Join Music Director and Violinist Scott Yoo, along with seven visiting artists, for nine chamber music events throughout the year in San Luis Obispo County, California.
WinterMezzo Series I, November 15-17, 2019: music of Beethoven, Dohnanyi, and Dvorak.
WinterMezzo Series II, February 21-23, 2020: Bach Cello Suites paired with ballet.
WinterMezzo Series III, April 17-19, 2020: music of Nino Rota and Franz Schubert.
For information, visit http://www.festivalmozaic.com/
Foundation to Assist Young Musicians October 2019 Newsletter
The 2019/2020 school has begun and FAYM's Violins For Kids Program is off to a good start! We have a new group of beginning 3rd grade violin students at the East Las Vegas Community Center and another new group of 3rd grade students at the Pearson Center. These students started lessons using 'stick' bows to learn and practice the correct way to hold a violin bow. I observed classes using their stick bows and saw students trying very hard to learn the correct bow hold. In order to be a good violinist you must have complete control of the bow and if you start by holding the bow incorrectly it is very difficult to unlearn a bad habit!
Handing out Instruments:
After two weeks of lessons and home practice these student surrendered their 'stick' bows and were issued 'real' violins to continue their studies. That day was filled with smiles and proud parents as the students embraced 'their' violin and returned to their seats!
New Program at the Library:
Additionally, we are also starting a new group of 1st and 2nd grade students at the East Las Vegas Library located at 2851 E. Bonanza Road (on the corner of Bonanza and 28th street). This group will meet only once a week on Thursdays. On September 19th, their first day of class they were issued 'stick' bows and eventually they too will receive violins to take home. Many of these students are siblings of our 'veteran' students. They are so excited to get an early start and not having to wait till they reach 3rd grade!
Please join the Family of FAYM:
You can donate directly online (see below) OR by mailing your check to:
FAYM: PO Box 1993; Las Vegas, NV 89125-1993.
Share your love of music with a deserving youngster. You'll be glad you did!
(All Contributions are Tax Deductible.)
Or, you can support FAYM students at our Web site: https://www.thefaym.org/donate
FAYM keeps our costs low by relying on highly qualified volunteers to handle our administrative tasks. You can be sure that your donation will go directly to scholarship assistance, program support, and student lessons.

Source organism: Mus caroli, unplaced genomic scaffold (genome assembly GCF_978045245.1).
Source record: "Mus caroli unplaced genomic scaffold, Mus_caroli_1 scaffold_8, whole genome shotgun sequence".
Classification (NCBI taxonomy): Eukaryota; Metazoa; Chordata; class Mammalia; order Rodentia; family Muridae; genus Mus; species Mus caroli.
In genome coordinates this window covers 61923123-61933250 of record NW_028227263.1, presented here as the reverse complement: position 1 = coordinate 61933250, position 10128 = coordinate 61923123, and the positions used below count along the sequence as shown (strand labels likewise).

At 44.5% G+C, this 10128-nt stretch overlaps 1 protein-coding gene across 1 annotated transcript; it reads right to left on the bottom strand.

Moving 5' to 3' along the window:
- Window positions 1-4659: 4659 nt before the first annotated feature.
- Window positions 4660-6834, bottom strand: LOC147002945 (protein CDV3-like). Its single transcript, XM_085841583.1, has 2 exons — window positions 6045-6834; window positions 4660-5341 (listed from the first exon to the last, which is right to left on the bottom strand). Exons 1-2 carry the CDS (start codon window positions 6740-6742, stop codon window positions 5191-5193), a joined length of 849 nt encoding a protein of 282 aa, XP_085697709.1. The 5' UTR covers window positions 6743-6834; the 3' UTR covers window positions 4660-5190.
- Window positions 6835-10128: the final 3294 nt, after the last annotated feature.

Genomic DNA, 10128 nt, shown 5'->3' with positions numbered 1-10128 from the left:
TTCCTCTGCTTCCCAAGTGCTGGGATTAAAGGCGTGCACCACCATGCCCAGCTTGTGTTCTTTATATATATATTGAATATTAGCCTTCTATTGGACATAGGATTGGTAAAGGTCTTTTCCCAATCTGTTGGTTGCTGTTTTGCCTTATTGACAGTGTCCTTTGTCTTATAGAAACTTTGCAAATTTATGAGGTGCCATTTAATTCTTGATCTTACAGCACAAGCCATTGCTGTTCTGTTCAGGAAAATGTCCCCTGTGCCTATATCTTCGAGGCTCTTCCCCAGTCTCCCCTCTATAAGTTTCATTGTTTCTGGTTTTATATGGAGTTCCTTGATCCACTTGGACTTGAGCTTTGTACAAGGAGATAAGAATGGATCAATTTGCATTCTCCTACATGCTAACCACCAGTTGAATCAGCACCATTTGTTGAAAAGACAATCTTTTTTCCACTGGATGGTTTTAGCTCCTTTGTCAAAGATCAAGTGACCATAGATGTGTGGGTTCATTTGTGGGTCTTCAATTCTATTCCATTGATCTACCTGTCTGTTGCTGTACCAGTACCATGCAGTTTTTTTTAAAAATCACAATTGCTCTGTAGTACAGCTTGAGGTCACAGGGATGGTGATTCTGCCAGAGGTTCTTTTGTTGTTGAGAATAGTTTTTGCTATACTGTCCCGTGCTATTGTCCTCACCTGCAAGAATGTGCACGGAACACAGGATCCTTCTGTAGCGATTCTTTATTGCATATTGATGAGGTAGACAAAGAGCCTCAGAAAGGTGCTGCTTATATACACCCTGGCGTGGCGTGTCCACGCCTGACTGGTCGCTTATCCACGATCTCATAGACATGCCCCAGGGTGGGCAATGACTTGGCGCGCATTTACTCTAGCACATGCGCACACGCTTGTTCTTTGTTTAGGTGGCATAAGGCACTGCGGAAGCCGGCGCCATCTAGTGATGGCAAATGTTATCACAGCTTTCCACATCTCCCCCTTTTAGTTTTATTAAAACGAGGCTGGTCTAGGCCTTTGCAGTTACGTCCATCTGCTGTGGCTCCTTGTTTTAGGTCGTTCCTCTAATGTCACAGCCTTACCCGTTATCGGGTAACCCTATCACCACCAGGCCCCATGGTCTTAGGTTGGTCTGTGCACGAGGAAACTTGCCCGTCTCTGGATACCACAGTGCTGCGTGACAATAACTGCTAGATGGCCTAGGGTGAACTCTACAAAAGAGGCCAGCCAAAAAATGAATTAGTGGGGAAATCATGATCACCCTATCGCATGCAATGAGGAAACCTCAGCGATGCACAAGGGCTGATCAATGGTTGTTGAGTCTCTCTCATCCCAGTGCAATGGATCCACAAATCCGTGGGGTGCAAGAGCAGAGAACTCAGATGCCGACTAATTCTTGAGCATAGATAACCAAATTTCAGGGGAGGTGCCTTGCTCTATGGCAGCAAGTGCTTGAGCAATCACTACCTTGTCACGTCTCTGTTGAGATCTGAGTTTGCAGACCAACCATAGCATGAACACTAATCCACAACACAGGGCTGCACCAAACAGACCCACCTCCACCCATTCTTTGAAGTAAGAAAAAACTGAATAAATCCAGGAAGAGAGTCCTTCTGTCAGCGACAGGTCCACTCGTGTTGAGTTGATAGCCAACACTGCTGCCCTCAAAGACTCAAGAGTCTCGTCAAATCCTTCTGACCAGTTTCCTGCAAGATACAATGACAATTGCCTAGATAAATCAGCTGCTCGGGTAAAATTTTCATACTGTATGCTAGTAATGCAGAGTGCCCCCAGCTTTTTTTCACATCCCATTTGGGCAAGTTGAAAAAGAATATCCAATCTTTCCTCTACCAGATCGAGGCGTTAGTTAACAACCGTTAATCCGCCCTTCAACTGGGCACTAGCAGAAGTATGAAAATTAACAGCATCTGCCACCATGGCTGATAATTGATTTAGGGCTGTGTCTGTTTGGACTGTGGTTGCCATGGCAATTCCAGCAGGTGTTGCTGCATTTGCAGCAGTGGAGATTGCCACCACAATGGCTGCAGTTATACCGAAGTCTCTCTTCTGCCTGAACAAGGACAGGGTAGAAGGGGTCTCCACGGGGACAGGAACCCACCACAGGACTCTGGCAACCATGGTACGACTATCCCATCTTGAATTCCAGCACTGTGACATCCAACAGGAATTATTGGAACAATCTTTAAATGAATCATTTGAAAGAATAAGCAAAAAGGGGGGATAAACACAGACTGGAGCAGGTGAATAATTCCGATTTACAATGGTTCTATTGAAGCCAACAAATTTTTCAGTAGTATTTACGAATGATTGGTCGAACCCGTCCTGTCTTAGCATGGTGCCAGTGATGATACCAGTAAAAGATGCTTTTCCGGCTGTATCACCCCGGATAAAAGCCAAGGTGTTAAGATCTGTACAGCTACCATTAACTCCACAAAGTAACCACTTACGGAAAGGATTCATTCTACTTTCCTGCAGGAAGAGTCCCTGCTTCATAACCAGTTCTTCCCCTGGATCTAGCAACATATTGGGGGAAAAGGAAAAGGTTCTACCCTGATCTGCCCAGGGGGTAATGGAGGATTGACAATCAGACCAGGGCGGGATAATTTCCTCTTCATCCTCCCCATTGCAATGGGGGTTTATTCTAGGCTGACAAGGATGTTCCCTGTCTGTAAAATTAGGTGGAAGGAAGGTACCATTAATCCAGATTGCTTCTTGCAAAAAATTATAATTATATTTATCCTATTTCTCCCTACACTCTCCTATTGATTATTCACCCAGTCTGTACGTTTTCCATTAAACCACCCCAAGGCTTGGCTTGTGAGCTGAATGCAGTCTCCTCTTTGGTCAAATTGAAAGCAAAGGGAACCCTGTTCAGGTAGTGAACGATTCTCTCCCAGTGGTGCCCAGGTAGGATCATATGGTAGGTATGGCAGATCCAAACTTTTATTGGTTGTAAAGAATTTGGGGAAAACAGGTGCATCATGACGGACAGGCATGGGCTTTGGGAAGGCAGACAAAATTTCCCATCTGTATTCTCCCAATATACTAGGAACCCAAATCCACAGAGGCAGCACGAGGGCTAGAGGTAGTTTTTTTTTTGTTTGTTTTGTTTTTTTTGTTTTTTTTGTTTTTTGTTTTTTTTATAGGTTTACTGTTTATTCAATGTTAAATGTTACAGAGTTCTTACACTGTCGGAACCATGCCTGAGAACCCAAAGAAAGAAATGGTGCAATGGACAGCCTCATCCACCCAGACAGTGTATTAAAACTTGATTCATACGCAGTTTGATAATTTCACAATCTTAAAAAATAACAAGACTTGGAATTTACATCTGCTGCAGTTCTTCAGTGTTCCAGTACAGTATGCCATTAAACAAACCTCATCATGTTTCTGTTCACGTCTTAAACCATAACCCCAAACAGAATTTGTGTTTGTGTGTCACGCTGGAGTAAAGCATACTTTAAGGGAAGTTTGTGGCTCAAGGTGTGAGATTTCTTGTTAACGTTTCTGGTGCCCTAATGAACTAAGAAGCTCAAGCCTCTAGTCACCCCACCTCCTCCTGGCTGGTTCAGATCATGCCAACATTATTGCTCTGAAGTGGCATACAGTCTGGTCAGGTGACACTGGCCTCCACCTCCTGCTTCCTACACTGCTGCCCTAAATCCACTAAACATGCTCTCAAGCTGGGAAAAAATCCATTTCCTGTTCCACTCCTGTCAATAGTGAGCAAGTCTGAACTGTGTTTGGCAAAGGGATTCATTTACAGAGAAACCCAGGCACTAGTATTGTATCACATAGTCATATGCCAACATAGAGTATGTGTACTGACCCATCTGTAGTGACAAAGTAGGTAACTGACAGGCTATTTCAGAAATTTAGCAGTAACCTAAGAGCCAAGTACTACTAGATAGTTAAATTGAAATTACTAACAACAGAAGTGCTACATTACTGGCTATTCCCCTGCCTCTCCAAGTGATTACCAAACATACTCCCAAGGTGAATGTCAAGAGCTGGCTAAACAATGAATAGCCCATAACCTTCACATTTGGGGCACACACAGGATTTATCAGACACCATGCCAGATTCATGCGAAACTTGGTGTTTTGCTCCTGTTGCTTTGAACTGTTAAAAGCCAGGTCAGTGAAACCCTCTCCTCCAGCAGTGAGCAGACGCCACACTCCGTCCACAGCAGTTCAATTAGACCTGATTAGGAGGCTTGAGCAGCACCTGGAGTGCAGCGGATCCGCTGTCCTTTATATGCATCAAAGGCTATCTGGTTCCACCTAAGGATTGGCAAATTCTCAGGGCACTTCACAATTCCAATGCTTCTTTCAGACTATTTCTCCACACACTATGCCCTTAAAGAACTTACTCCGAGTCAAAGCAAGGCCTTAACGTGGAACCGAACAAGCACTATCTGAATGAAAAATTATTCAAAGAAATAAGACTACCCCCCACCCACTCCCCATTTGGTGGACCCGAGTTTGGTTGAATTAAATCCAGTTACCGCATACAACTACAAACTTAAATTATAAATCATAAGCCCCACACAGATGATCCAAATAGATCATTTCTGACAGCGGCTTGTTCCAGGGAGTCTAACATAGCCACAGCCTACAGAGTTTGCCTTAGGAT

--Foundation to Assist Young Musicians
Richardson Chamber Players "Clara Schumann at 200"
On Sunday, October 20, 2019 at 3PM, the Richardson Chamber Players – an ensemble of Princeton University performance faculty, distinguished guest artists, and talented students – will pay tribute to the 200th birthday of Clara Schumann, saluting her extraordinary career as both a virtuoso pianist and a respected composer. The program includes works by Clara Schumann, interspersed with those of her husband Robert Schumann, and close friend Johannes Brahms.
The performers are Alan Feinberg and Jennifer Tao, piano; Chris Komer, horn; Jacqueline Horner-Kwiatek, soprano; Anna Lim, violin; and Susannah Chapman, cello.
Tickets are $15 General/$5 Students, available online at princetonuniversityconcerts.org, by phone at 609-258-9220, or in person two hours prior to the concert at Richardson Auditorium.
--Kerry Heimann, Princeton University Concerts
William (Bill) Heck, Contributing Reviewer
Among my early childhood memories are those of listening to my mother playing records (some even 78 rpm ones!) of both classical music and jazz tunes. I suppose that her love of music was transmitted genetically, and my interest was sustained by years of playing in rock bands – until I realized that this was no way to make a living. The interest in classical music was rekindled in grad school when the university FM station serving as background music for studying happened to play the Brahms First Symphony. As the work came to an end, it struck me forcibly that this was the most beautiful thing I had ever heard, and from that point on, I never looked back. This revelation was to the detriment of my studies, as I subsequently spent way too much time simply listening, but music has remained a significant part of my life. These days, although I still can tell a trumpet from a bassoon and a quarter note from a treble clef, I have to admit that I remain a nonexpert. But I do love music in general and classical music in particular, and I enjoy sharing both information and opinions about it.
The audiophile bug bit about the same time that I returned to that classical music. I’ve gone through plenty of equipment, brands from Audio Research to Yamaha, and the best of it has opened new audio insights. Along the way, I reviewed components, and occasionally recordings, for The $ensible Sound magazine. Recently I’ve rebuilt--I prefer to say reinvigorated--my audio system, with a Sangean FM HD tuner and (for the moment) an ancient Toshiba multi-format disk player serving as a transport, both feeding a NAD C 658 streaming preamp/DAC, which in turn connects to a Legacy Powerbloc2 amplifier driving my trusty Waveform Mach Solo speakers, supplemented by a Hsu Research ULS 15 Mk II subwoofer.